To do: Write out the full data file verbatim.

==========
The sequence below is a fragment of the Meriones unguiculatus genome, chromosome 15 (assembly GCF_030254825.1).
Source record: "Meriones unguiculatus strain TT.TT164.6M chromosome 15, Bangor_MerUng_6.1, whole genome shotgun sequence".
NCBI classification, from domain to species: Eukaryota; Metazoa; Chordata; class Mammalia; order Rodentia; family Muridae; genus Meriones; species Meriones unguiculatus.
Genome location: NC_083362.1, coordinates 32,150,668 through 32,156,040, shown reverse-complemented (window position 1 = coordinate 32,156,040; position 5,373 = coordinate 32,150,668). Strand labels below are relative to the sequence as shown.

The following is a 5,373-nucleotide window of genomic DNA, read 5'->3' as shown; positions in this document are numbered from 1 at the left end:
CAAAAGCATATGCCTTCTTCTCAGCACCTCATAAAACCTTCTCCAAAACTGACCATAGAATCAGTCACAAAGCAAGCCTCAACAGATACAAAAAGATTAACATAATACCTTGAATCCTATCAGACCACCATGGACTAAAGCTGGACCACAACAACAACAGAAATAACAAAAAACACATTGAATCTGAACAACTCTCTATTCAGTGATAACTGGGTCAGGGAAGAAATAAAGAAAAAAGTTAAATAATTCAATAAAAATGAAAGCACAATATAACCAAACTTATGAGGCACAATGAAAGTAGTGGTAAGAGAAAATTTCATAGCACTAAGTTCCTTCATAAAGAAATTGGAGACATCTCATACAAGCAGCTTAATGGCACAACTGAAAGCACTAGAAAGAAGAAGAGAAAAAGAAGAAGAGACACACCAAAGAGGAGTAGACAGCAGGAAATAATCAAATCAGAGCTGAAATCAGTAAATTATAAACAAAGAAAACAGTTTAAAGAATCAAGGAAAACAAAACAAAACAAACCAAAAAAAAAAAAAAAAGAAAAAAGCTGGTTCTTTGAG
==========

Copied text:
The sequence below is a fragment of the Meriones unguiculatus genome, chromosome 15 (assembly GCF_030254825.1).
Source record: "Meriones unguiculatus strain TT.TT164.6M chromosome 15, Bangor_MerUng_6.1, whole genome shotgun sequence".
NCBI classification, from domain to species: Eukaryota; Metazoa; Chordata; class Mammalia; order Rodentia; family Muridae; genus Meriones; species Meriones unguiculatus.
Genome location: NC_083362.1, coordinates 32,150,668 through 32,156,040, shown reverse-complemented (window position 1 = coordinate 32,156,040; position 5,373 = coordinate 32,150,668). Strand labels below are relative to the sequence as shown.

The following is a 5,373-nucleotide window of genomic DNA, read 5'->3' as shown; positions in this document are numbered from 1 at the left end:
CAAAAGCATATGCCTTCTTCTCAGCACCTCATAAAACCTTCTCCAAAACTGACCATAGAATCAGTCACAAAGCAAGCCTCAACAGATACAAAAAGATTAACATAATACCTTGAATCCTATCAGACCACCATGGACTAAAGCTGGACCACAACAACAACAGAAATAACAAAAAACACATTGAATCTGAACAACTCTCTATTCAGTGATAACTGGGTCAGGGAAGAAATAAAGAAAAAAGTTAAATAATTCAATAAAAATGAAAGCACAATATAACCAAACTTATGAGGCACAATGAAAGTAGTGGTAAGAGAAAATTTCATAGCACTAAGTTCCTTCATAAAGAAATTGGAGACATCTCATACAAGCAGCTTAATGGCACAACTGAAAGCACTAGAAAGAAGAAGAGAAAAAGAAGAAGAGACACACCAAAGAGGAGTAGACAGCAGGAAATAATCAAATCAGAGCTGAAATCAGTAAATTATAAACAAAGAAAACAGTTTAAAGAATCAAGGAAAACAAAACAAAACAAACCAAAAAAAAAAAAAAAAGAAAAAAGCTGGTTCTTTGAG